Researcher Profile

Jackson School of Geosciences

Harm J Van Avendonk

Harm J Van Avendonk
Senior Research Scientist, Institute for Geophysics, Jackson School of Geosciences

Work: +1 512 471 0429
Office: ROC 196
Mailcode: R2200
Curriculum Vitae (pdf)

Harm Van Avendonk has engaged in marine and land-based seismic studies of the deep structure of the Earth's crust, particularly near the plate boundaries. Wide-angle seismic refraction data can provide good constraints on the geometry and composition of the deep crust. He uses imaging methods such as seismic tomography and wide-angle migration and waveform analysis to interpret seismic refraction data sets.

Marine seismic reflection and refraction profiles across rifted margins, such as those of Newfoundland, show us the style and the amount of crustal extension during continental rifting. Comparison of the seismic images with geodynamic modeling of continental extension suggests that uniform stretching and lithospheric detachment faulting together shape the structure of rifted margins. Harm's latest project in continental rifting is a new seismic refraction study of the opening of the Gulf of Mexico.

Active-source seismic studies of subduction zones show the structure and composition of the downgoing oceanic lithosphere and overlying arc crust. Bending of the downgoing plate leads to fratucturing of the crust, infiltration of seawater and serpentinization of the oceanic mantle. Seismic images of the downgoing Cocos plate offshore Nicaragua clearly show serpentinization of the upper mantle through lowering of the seismic wave speeds. Seismic refraction studies of island arcs show that the composition of island arcs is much more mafic than the average composition of continental crust. Differentiation and reworking of arc crust upon accretion to continents may explain why continental crust is much more felsic on average.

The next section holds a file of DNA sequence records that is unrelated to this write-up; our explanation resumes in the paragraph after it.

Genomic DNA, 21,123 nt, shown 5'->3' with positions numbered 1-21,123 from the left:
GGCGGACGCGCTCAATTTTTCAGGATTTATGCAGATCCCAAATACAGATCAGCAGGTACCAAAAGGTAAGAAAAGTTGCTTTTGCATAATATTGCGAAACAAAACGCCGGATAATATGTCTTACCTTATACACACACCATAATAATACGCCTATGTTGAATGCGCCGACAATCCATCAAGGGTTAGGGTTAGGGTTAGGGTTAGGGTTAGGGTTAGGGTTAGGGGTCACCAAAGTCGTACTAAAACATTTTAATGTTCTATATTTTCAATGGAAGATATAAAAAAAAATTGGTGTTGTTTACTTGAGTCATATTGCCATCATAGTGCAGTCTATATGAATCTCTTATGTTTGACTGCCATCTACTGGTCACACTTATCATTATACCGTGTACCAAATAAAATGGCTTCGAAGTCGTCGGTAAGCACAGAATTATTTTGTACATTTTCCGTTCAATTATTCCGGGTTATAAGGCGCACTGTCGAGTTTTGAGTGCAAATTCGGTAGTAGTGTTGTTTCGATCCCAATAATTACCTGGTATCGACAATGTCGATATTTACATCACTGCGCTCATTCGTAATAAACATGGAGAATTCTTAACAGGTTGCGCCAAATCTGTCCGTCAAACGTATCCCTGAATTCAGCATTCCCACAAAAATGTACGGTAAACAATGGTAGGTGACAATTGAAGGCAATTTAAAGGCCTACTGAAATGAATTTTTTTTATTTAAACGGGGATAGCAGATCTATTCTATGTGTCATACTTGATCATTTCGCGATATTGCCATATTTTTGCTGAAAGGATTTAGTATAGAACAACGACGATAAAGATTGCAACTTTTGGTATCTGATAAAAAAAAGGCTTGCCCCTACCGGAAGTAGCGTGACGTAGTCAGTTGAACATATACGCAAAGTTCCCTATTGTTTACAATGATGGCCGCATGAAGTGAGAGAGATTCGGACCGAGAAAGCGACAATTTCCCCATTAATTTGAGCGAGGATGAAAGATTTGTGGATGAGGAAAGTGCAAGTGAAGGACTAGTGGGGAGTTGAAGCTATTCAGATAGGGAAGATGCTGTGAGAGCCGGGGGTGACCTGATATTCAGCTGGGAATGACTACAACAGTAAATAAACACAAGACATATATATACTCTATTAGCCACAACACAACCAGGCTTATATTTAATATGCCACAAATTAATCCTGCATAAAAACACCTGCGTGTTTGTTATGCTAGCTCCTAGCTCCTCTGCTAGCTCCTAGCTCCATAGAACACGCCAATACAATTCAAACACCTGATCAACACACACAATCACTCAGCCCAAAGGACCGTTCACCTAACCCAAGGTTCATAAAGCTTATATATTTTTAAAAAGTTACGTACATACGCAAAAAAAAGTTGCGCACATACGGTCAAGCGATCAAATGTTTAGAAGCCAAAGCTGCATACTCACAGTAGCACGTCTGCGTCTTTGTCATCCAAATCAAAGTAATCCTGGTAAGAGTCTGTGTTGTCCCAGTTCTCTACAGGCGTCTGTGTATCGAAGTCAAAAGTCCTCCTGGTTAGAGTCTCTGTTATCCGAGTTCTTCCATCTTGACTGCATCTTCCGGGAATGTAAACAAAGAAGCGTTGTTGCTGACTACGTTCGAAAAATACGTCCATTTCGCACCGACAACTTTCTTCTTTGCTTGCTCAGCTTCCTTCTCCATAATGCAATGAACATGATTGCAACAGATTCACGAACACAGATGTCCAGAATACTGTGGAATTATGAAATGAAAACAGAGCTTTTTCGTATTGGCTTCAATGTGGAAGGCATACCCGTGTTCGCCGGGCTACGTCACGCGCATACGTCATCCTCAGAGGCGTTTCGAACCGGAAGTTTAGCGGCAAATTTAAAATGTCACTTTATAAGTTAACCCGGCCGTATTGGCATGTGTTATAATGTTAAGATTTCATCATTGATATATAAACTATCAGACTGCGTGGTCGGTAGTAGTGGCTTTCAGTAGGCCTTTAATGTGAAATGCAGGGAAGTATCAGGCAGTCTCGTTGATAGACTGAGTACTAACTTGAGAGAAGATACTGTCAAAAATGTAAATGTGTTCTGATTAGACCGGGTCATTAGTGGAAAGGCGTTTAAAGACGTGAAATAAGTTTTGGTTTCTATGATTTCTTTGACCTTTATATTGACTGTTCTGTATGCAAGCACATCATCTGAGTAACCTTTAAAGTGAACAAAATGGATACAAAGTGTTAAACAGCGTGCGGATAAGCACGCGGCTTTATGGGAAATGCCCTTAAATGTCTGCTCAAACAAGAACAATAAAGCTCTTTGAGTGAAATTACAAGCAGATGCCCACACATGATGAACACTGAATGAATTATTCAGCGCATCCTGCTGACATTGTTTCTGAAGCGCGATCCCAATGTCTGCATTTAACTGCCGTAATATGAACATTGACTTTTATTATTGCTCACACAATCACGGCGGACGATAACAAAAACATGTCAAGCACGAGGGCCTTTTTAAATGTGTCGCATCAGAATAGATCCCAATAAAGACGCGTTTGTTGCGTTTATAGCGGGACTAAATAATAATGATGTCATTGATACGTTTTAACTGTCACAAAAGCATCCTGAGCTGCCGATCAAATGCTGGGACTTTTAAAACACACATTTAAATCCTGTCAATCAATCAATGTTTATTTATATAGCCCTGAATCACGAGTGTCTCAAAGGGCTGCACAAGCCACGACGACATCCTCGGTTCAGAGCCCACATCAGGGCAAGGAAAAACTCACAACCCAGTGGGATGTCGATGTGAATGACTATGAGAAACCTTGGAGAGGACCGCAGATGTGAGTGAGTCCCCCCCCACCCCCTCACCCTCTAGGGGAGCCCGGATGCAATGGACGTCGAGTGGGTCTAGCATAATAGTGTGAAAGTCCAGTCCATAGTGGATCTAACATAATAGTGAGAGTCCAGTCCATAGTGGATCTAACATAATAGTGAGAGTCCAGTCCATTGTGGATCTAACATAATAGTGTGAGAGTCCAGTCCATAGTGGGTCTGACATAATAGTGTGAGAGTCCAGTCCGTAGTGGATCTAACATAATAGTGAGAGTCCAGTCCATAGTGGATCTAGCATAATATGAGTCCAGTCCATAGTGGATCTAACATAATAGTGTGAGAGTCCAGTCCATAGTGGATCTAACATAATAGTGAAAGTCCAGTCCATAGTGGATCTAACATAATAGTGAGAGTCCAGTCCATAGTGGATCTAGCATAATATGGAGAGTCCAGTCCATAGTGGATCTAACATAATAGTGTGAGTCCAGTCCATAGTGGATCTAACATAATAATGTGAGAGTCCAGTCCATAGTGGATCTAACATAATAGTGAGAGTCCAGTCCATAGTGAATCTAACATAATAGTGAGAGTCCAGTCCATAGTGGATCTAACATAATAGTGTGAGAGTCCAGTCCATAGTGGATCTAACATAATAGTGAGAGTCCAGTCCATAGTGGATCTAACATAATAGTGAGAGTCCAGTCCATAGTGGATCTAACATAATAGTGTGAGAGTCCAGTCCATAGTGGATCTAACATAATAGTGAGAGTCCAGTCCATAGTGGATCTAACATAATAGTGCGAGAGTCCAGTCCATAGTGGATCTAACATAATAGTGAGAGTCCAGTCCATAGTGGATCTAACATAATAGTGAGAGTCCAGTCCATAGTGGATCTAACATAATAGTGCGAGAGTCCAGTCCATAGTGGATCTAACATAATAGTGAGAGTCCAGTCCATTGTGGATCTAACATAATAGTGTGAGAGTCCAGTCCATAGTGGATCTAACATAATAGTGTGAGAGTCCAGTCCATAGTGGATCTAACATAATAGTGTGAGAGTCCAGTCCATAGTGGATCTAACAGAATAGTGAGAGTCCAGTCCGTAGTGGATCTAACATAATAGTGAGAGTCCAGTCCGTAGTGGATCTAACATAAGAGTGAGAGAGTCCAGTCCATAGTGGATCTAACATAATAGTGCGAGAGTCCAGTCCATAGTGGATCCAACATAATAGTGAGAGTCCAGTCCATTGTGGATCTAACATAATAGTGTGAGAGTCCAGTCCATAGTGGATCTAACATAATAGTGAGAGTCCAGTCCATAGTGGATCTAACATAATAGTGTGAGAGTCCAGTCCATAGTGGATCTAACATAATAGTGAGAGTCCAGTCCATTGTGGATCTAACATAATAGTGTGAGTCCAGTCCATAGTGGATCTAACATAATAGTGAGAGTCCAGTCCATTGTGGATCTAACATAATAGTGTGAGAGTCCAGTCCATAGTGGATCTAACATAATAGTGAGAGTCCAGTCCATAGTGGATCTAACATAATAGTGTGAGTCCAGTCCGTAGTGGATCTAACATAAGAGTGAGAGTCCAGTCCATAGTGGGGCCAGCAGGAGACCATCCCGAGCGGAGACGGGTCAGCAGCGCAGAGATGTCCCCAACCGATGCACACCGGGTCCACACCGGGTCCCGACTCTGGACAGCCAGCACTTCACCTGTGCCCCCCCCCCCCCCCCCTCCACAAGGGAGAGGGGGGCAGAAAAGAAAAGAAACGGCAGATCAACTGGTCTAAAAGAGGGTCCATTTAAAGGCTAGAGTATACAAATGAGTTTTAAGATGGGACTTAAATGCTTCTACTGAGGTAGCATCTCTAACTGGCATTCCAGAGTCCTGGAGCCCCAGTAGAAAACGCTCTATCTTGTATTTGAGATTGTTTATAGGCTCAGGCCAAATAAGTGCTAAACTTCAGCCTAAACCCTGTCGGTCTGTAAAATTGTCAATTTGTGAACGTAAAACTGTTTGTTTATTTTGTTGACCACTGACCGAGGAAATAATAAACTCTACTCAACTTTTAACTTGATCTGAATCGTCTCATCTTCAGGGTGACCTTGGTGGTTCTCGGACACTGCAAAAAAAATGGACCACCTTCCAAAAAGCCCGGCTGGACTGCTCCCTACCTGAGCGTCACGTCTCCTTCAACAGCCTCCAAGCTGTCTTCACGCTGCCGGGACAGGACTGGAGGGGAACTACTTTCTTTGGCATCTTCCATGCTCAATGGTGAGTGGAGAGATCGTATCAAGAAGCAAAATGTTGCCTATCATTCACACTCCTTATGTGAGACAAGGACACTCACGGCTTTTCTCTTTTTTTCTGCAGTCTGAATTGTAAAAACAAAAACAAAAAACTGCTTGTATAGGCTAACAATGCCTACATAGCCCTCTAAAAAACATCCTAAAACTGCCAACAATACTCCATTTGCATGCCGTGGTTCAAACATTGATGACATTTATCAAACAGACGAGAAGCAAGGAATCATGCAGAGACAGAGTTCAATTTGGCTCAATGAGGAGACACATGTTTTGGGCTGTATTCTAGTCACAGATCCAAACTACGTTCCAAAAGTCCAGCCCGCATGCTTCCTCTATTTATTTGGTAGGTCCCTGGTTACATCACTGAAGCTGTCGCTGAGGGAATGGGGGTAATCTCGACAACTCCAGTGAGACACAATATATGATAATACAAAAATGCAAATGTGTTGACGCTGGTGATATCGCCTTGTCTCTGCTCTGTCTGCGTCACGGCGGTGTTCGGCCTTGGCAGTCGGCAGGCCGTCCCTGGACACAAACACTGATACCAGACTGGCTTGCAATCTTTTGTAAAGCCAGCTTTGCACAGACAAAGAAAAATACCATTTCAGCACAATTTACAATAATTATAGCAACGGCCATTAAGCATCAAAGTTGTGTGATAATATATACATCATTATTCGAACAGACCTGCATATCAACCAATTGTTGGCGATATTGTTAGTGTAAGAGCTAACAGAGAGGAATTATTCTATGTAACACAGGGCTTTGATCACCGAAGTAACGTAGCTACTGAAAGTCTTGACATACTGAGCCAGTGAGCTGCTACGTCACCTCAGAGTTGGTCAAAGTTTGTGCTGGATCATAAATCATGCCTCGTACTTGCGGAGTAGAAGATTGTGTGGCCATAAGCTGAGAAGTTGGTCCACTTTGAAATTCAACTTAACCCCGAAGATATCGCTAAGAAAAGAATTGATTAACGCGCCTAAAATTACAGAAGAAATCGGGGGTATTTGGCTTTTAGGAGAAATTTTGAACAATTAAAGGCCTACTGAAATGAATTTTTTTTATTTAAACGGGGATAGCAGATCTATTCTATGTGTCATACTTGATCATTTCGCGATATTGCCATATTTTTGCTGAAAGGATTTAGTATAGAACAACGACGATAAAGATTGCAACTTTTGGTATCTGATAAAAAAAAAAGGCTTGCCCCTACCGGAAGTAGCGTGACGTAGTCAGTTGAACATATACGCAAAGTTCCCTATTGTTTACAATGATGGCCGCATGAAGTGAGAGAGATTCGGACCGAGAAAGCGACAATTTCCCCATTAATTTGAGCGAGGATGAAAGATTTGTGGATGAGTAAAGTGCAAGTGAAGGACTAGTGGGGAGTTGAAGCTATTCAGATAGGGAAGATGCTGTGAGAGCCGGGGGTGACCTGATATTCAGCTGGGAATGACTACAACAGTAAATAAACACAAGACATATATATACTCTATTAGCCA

Areas of Expertise

Van Avendonk is an active-source seismologist who specializes in the acquisition and inversion of seismic refraction data on land and at sea. Often these seismic refraction data are used for a tomographic inversion. The resultant seismic velocity models help us to interpret the composition of the Earth’s crust and mantle, the geometry of sedimentary basins, and the structure of plate boundaries.

Dinstinguished Lecture Series, Lecturer, GeoPRISMS (2011)

Graduate Students

Drew R Eddy, Ph.D., expected 2014 (Supervisor)

Mark H Duncan, M.S., expected 2013 (Supervisor)

Jennifer Harding (Co-supervisor)
I am using wide-angle refraction tomography to study the role of magmatism and tectonics in crustal accretion at the Mid Cayman Spreading Center, an ultra-slow spreading center in the Caribbean Sea.

Extension of continental crust at the eastern Grand Banks, Newfoundland, University of Memphis, Memphis, TN. (2011)

The life cycle of rifted margins, Pink Palace Planetary Museum, Memphis, TN (2011)

A seismic refraction study of the Cocos plate offshore Nicaragua and Costa Rica, UT Arlington, Arlington, TX (2011)

2016Fall GEO 394 Rsch In Geological Sciences
2016Spring GEO 394 Rsch In Geological Sciences